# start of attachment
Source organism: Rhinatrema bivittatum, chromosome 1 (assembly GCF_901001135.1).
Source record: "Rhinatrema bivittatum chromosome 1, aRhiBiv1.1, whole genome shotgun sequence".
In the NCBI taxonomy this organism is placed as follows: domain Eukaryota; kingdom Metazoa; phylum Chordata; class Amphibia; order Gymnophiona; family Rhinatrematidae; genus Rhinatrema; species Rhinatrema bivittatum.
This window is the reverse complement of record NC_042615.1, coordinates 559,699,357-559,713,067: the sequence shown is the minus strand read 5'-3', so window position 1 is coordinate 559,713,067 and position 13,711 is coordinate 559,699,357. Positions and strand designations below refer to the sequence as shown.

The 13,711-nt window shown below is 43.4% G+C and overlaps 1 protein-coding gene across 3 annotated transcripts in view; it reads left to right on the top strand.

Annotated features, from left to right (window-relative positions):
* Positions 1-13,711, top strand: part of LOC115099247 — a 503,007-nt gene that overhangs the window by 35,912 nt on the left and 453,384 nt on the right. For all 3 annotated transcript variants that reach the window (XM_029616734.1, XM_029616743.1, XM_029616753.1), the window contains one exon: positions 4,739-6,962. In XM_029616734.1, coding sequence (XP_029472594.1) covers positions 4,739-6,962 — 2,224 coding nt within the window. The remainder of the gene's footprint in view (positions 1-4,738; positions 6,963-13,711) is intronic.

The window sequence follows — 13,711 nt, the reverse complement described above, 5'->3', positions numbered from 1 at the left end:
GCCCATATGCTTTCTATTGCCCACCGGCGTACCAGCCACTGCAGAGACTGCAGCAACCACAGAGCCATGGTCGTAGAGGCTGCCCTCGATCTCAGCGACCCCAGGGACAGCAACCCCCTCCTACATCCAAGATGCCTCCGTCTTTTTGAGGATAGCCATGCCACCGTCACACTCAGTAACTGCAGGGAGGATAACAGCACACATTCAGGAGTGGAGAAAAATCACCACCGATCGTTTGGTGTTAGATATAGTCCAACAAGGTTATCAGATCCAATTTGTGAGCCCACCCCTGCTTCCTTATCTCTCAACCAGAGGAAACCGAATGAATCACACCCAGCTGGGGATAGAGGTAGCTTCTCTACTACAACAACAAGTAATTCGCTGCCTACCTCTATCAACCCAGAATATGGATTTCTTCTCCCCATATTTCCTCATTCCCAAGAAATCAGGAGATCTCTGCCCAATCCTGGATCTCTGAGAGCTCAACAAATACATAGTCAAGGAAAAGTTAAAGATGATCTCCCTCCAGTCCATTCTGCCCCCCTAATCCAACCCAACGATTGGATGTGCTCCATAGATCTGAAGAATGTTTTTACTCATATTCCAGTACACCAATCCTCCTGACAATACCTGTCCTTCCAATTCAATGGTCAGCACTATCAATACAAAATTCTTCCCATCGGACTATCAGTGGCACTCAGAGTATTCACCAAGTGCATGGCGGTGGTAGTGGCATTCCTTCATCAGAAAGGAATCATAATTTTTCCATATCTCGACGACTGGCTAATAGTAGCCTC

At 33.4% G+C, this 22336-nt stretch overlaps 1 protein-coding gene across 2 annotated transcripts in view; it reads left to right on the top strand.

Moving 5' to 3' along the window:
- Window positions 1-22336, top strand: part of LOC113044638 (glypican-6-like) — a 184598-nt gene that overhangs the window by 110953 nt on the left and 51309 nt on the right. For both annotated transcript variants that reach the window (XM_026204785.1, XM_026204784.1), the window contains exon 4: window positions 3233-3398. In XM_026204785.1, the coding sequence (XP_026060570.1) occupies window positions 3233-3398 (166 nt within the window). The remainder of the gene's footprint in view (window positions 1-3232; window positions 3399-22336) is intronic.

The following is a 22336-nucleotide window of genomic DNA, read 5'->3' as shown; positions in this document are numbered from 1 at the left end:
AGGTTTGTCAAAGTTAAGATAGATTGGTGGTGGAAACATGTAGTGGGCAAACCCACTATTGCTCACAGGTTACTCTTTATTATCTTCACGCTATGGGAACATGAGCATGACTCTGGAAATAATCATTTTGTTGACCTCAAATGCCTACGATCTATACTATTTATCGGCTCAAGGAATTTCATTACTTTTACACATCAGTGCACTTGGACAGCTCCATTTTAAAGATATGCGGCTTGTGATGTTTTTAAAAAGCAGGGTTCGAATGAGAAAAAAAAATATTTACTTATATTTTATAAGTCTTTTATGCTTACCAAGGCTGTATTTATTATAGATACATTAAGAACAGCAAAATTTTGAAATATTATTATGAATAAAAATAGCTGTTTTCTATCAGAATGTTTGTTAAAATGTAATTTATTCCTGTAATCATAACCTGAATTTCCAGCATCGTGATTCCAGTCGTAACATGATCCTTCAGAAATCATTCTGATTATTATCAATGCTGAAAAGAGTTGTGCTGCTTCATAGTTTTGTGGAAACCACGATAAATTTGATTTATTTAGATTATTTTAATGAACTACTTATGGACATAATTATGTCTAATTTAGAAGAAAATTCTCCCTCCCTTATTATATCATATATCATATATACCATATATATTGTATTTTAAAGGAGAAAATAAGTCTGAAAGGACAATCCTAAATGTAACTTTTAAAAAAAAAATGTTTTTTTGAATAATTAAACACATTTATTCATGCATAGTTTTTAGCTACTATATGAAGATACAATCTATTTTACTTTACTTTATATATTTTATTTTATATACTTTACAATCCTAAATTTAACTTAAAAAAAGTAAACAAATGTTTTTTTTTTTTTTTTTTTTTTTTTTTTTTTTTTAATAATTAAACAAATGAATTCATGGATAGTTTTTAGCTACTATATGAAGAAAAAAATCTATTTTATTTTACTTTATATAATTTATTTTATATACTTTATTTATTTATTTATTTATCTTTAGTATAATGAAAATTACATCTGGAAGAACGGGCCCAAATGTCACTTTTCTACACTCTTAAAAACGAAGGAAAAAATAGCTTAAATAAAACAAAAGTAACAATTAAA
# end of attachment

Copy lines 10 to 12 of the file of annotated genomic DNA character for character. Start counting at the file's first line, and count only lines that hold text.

At 33.4% G+C, this 22336-nt stretch overlaps 1 protein-coding gene across 2 annotated transcripts in view; it reads left to right on the top strand.

Moving 5' to 3' along the window:
- Window positions 1-22336, top strand: part of LOC113044638 (glypican-6-like) — a 184598-nt gene that overhangs the window by 110953 nt on the left and 51309 nt on the right. For both annotated transcript variants that reach the window (XM_026204785.1, XM_026204784.1), the window contains exon 4: window positions 3233-3398. In XM_026204785.1, the coding sequence (XP_026060570.1) occupies window positions 3233-3398 (166 nt within the window). The remainder of the gene's footprint in view (window positions 1-3232; window positions 3399-22336) is intronic.